Chugiak’s Jacob Bera, 35, was far from the finish line of the Boston Marathon when a series of explosions rocked the annual footrace Monday, April 15.
The votes are in. Amy Demboski is Chugiak-Eagle River’s next Anchorage Assembly member. The municipal election was certified by the Assembly at its Tuesday, April 16 meeting, and Demboski was sworn in immediately after.
The 2012 elections brought new representation to the Alaska Senate, along with new leadership which made the First Session of the 28th Alaska Legislature far more productive than the last six years, a trend we want to see continue.
An Alaska-based military policeman will serve 16 years in prison and will be dishonorably discharged for selling secrets to an FBI undercover agent who he believed was a Russian spy, a panel of eight military members has decided.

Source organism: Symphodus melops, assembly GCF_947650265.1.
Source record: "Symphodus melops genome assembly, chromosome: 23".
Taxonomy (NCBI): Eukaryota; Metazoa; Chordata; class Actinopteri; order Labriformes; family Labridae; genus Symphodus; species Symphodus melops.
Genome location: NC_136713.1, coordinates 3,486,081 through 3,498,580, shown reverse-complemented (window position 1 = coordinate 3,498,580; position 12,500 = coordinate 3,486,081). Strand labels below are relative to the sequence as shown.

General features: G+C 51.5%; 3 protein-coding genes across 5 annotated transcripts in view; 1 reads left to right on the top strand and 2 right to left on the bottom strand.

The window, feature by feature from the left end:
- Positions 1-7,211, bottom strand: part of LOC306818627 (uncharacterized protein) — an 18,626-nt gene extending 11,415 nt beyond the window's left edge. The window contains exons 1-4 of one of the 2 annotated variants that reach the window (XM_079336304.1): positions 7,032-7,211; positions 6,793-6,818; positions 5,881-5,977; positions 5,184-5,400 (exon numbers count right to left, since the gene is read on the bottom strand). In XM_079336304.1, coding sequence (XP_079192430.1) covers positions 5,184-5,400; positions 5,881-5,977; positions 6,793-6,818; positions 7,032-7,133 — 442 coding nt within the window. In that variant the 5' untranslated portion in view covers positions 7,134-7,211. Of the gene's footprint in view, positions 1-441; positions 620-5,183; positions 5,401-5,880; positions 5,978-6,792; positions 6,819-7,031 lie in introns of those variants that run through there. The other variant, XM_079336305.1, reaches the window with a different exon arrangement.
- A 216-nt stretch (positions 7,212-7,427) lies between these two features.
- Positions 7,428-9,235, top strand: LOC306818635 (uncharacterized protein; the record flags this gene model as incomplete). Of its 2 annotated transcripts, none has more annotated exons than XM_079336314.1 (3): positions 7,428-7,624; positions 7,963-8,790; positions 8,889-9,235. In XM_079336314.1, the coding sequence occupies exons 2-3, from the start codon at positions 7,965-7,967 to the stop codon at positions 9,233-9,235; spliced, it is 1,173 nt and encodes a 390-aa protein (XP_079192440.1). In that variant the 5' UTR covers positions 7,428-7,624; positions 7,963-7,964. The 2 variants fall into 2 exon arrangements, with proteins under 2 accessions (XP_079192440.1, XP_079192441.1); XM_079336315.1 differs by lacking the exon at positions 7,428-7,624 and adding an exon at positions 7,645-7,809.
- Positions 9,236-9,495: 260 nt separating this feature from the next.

How many people can say they know how to safely operate an electric saw? How about install shingles? Or build a shed? A handful of Chugiak and Eagle River high-schoolers can.
The continuous 24-hour operational readiness exercise, Polar Force 13-3, came to a close Monday after a week of evaluating Joint Base Elmendorf-Richardson’s Air Forces deployment capabilities, despite weather complications.
It is my pleasure to represent the constituents of District 26 in the Alaska House of Representatives on the issues that are important to them. This is a sampling of our work so far.
It’s that time of the week again. So this week, I would like to share about the education system in Malaysia and what I found really different when I entered an American school. In Malaysia, students start preschool at around 3 to 4 years old. Elementary school is known as primary school in Malaysia and students start school at the age of 7 and move on to secondary school or high schools at the age of 13. Students start a new year, or move up a grade in January of every year, and this would continue until middle of November before a 1.5 month break ‘til the start of a new school year.
When Maria Pepperworth wanted to host a concert featuring local metal bands to benefit autism, skeptics weren’t shy about telling her how it would fail. Then she raised $3,000.